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Sunday, May 1, 2005
Hazardous waste needs extra effort, confab says
By ERIKO ARITA
Governments of developed and developing countries should cooperate in monitoring the import and export of waste containing hazardous material to prevent harm to the environment and human health, environment ministers said at an international conference on waste that ended Saturday.
Wrapping up the two-day Ministerial Conference on the 3R Initiative in Tokyo, the chair of the meeting, Environment Minister Yuriko Koike, said trading and proper recycling of waste contribute to efficient use of natural resources and prevent environmental damage.
But ministers and officials at the conference said waste from electronic and electric appliances containing such hazardous materials as lead and mercury can threaten the environment and human health when they are disassembled to recycle parts and dumped without proper treatment.
There was also a report on a case in which used electric appliances on the verge of breaking down were exported from developed countries to South Africa.
Koike said it was significant that environment ministers had the opportunity to listen to such a report.
"Countries need to establish rules regarding the trade of such wastes and who are responsible for them," she told a news conference.
Details of a system and rules for monitoring trade of waste should be discussed at a senior official-level meeting for the followup to the conference to be held by spring 2006, Koike said.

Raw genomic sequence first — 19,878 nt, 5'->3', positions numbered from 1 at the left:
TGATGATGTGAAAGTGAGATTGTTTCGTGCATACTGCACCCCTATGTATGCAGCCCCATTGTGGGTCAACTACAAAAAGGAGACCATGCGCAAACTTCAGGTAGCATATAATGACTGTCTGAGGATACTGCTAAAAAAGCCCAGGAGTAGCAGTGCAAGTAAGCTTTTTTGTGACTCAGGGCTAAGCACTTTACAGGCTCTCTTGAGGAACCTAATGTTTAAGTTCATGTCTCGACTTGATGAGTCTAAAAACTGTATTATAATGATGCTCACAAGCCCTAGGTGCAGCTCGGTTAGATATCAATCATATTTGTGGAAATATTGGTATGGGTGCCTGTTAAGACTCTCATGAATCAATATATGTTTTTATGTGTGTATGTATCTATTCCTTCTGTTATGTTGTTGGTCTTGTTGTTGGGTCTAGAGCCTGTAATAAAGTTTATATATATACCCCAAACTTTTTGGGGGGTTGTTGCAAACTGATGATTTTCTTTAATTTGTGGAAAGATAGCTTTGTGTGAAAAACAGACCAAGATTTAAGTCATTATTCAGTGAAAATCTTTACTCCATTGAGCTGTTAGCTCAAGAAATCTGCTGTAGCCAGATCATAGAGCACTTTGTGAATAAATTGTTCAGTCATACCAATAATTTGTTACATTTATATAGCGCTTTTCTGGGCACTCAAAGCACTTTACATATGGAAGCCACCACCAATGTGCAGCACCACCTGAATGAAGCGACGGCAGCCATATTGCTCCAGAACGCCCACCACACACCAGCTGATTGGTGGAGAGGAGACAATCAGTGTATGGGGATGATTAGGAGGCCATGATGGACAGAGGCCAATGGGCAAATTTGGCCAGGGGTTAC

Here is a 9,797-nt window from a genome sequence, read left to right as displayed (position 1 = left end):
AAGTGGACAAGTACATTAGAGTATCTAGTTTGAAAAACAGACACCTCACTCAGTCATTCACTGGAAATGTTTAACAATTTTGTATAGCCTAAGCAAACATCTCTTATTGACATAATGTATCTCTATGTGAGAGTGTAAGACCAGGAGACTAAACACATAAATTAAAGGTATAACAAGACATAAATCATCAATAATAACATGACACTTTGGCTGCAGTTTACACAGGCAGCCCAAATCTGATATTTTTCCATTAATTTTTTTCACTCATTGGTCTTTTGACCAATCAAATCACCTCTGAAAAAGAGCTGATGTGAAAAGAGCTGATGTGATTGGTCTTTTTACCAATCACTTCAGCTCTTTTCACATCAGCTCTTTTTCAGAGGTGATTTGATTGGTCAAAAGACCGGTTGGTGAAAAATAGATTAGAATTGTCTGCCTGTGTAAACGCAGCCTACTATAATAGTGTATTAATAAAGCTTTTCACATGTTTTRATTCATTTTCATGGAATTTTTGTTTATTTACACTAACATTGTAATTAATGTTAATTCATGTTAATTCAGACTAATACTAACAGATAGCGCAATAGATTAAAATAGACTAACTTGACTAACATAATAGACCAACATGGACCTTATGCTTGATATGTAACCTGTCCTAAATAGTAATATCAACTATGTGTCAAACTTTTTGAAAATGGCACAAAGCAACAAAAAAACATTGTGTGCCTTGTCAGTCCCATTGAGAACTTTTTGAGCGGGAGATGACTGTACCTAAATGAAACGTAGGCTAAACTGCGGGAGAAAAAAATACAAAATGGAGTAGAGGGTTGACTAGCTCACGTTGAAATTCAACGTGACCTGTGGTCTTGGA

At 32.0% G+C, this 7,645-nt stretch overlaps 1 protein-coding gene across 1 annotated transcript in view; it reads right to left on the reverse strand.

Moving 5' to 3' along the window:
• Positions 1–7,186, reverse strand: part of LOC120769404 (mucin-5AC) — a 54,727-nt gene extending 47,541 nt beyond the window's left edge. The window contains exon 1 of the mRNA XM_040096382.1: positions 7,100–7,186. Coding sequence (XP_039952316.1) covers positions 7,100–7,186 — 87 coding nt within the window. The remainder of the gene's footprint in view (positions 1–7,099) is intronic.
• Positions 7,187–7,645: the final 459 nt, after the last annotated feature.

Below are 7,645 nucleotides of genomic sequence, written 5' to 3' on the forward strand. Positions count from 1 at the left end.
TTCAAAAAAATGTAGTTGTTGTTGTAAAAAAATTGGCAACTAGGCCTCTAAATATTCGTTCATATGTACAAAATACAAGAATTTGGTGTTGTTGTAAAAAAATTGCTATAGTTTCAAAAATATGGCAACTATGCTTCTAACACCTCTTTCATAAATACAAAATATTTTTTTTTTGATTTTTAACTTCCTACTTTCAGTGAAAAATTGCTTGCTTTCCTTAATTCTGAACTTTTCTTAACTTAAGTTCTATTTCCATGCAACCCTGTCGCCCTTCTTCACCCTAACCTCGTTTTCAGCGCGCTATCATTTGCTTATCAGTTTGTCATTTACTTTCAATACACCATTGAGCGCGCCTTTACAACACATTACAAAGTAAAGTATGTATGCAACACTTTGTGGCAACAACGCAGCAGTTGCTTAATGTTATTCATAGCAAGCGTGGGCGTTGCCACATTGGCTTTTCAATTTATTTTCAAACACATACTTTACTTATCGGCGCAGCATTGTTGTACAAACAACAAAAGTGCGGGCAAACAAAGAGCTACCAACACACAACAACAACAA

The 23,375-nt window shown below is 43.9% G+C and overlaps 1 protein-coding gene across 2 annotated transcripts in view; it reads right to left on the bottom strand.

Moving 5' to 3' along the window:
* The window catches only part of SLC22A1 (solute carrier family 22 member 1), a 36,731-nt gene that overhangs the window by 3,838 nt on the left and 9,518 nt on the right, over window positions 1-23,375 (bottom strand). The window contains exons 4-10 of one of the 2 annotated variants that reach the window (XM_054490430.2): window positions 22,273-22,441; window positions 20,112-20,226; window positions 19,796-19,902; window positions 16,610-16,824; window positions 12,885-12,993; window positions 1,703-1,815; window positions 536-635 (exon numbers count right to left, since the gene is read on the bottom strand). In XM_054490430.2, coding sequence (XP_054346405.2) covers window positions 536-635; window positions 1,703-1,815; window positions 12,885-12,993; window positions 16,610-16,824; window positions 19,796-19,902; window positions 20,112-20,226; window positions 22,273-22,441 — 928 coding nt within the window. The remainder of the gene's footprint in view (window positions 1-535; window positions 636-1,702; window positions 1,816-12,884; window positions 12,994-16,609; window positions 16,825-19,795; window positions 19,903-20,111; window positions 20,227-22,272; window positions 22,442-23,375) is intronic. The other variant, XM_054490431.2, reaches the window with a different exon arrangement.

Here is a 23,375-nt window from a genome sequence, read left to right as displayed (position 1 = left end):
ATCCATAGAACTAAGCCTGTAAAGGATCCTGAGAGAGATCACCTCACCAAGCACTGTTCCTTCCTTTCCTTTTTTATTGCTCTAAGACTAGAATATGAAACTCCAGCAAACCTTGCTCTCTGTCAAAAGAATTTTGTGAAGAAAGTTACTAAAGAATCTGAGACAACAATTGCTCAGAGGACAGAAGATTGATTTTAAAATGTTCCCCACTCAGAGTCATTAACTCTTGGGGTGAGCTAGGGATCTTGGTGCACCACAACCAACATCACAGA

A summary of the conference adopted Saturday included a proposal to lower tariff rates on imported waste, in order to promote recycling and remanufacturing of waste.
While the countries agreed on utilizing wastes, they also emphasized that each nation should make efforts to minimize the amount of waste by promoting the "three Rs," reduction, reuse and recycling of waste.
Noting that waste generated in developing countries has been increasing rapidly in recent years in accordance with their economic growth, ministers said developed countries should transfer expertise and advanced technologies for proper waste management.
To promote waste reduction, reuse and recycling, the participants emphasized that not only governments but also companies, consumers and citizens' groups should make efforts and collaborate with each other.
For example, producers should develop technologies to reduce waste and consumers should review their consumption patterns and be involved in government-level decision-making on waste management, they said.